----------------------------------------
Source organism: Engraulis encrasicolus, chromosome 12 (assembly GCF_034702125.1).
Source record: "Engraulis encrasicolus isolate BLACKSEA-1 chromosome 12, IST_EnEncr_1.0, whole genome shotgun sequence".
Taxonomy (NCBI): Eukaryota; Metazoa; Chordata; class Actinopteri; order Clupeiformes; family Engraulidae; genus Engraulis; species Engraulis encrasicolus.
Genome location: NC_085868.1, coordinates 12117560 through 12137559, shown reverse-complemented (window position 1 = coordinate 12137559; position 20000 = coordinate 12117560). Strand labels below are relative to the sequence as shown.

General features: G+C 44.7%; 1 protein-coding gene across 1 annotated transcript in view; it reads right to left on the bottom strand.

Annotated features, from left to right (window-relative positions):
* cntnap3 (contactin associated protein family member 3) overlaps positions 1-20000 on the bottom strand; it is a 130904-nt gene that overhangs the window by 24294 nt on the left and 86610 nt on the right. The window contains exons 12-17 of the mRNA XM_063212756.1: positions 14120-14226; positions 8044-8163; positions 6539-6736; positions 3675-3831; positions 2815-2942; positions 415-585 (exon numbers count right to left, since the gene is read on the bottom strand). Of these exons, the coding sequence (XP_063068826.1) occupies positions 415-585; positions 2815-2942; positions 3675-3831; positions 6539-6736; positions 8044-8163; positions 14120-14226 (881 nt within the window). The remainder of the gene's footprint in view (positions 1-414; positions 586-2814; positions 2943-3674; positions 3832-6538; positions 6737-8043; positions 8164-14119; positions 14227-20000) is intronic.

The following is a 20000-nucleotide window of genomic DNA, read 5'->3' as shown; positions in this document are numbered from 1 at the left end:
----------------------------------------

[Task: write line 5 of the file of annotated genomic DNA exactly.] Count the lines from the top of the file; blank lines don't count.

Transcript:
General features: G+C 44.7%; 1 protein-coding gene across 1 annotated transcript in view; it reads right to left on the bottom strand.